Wapentakes

Within the West Riding of Yorkshire there were ten wapentakes in total, four of which were split into two divisions, those were— Claro (Upper and Lower), Skyrack (Upper and Lower), Strafforth and Tickhill (Upper and Lower) and Staincliffe (East and West). The wapentake of Agbrigg and Morley was created with two divisions but was later split into two separate wapentakes. A wapentake known as the Ainsty to the west of York, was until the 15th century a wapentake of the West Riding, but since then has come under the jurisdiction of the City of York

Administrative county

The administrative county was formed in 1889 by the Local Government Act 1888, and covered the historic West Riding except for the larger urban areas, which were county boroughs with the powers of both a municipal borough and a county council. Initially there were five in number: Bradford, Leeds, Huddersfield, Halifax, and Sheffield. The City of York (also a county borough) was included in the county for census and lieutenancy purposes. The number of county boroughs increased over the years; Rotherham gained this status in 1902, Barnsley and Dewsbury in 1913, Wakefield in 1915 and Doncaster in 1927. The boundaries of existing county boroughs were also widened.

Beginning in 1898, the West Riding County Council was based at the County Hall in Wakefield, which was inherited by the West Yorkshire County Council in 1974. [5]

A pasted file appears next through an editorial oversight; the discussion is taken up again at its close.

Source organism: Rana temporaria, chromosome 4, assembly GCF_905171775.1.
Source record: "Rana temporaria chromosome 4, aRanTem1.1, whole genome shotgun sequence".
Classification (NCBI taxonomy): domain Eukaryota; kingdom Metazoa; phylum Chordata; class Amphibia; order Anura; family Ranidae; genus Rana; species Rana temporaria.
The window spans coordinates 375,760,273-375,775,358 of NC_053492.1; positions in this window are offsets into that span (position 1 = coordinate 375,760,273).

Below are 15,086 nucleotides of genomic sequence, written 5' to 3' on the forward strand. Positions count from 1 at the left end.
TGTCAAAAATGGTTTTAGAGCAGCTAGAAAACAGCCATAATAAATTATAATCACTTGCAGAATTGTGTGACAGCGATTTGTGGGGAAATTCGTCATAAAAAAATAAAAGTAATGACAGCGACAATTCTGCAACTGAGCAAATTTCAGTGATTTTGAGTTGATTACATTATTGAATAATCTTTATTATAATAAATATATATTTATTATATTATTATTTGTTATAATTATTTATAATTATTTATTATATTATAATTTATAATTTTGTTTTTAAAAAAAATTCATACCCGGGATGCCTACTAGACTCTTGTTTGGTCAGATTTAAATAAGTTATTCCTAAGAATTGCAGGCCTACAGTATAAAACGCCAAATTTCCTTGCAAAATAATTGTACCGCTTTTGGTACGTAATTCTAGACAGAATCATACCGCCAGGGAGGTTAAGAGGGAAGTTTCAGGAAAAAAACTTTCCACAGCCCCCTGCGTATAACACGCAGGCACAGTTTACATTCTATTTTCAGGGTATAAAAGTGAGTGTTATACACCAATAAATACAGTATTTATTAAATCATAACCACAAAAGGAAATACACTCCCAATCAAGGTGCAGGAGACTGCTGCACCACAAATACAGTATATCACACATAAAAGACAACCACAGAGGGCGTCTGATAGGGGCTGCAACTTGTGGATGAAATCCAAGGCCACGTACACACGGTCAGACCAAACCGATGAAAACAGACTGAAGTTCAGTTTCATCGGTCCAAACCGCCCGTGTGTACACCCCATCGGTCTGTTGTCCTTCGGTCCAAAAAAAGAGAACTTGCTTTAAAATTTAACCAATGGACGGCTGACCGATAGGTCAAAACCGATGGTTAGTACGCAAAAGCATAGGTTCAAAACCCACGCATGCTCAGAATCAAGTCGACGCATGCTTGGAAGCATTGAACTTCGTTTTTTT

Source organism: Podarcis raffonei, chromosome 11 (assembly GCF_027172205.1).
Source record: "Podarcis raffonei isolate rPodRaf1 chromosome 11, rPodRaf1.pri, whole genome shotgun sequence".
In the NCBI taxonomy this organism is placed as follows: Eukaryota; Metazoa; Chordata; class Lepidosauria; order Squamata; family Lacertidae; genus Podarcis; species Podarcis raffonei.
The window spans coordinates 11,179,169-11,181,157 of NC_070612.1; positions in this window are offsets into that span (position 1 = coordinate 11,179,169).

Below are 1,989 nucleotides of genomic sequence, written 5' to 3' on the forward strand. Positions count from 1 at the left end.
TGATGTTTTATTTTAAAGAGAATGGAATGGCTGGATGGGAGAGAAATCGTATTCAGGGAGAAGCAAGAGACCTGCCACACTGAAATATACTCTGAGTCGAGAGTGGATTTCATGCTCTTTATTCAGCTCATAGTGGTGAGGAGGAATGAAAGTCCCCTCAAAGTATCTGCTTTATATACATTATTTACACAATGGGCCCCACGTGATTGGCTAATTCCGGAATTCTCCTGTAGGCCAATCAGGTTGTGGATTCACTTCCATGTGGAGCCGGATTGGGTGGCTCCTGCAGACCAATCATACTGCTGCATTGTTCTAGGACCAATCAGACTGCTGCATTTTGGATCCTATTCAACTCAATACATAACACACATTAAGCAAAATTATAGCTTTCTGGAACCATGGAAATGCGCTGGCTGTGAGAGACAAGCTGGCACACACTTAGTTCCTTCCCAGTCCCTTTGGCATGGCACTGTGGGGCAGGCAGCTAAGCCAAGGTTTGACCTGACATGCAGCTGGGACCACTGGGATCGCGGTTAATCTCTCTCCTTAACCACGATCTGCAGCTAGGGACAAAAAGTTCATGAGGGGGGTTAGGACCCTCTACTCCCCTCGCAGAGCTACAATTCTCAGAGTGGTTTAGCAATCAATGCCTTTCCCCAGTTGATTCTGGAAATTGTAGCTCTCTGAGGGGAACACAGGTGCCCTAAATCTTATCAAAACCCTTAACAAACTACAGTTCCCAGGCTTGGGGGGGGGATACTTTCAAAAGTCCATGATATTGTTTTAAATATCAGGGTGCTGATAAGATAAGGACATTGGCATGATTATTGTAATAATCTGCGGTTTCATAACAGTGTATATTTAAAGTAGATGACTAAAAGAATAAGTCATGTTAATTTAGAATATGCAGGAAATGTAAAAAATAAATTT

The Local Government Act 1888 included the entirety of Todmorden with the West Riding administrative county, and also in its lieutenancy area ("county"). Other boundary changes in the county included the expansion of the county borough of Sheffield southward in areas historically in Derbyshire such as Dore.

A typical West Riding fingerpost with grid reference Signpost near Skirethorns - geograph.org.uk - 1009850.jpg
A typical West Riding fingerpost with grid reference

Fingerposts erected in the West Riding until the mid-1960s had a distinctive style. At the top of the post was a roundel in the form of a hollow circle with a horizontal line across the middle, displaying "Yorks W.R.", the name of the fingerpost's location, and a grid reference. Other counties, apart from Dorset, [6] did not display a grid reference and did not have a horizontal bar through the roundel. From 1964, many fingerposts were replaced by ones in the modern style, but some of the old style still survive within the West Riding boundaries.

By 1971 1,924,853 people (or 50.85% of the West Riding's population) lived in the administrative county, against 1,860,435 (or 49.15%) in the ten county boroughs.

Current usage

A variation of the West Riding's coat of arms seen in Wetherby, now in West Yorkshire. West Riding of Yorkshire coat of arms, Wetherby (Taken by Flickr user 6th July 2014).jpg
A variation of the West Riding's coat of arms seen in Wetherby, now in West Yorkshire.

The term West Riding is still used in the names of the following clubs, and organisations:

See also

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References

  1. "Yorkshire – West Riding". Flag Institute . Retrieved 13 March 2015.
  2. Civic Heraldry Website West Riding County Council 1927 Motto – Audi Consilium (Heed Counsel)
  3. Lewis, Samuel A topographical dictionary of England (Vol. IV, p. 618) S. Lewis & Co., London: 1831.
  4. Smith, A.H. (1962). The Place-names of the West Riding of Yorkshire. 7. Cambridge University Press. pp. 117–118.
  5. New Municipal Buildings at Wakefield, The Times , 23 February 1898.
  6. Viner, D. 2007 Discover Dorset: Roads, Tracks and Turnpikes Wimborne: The Dovecote Press, p.68

Coordinates: 53°52′N1°09′W / 53.86°N 1.15°W / 53.86; -1.15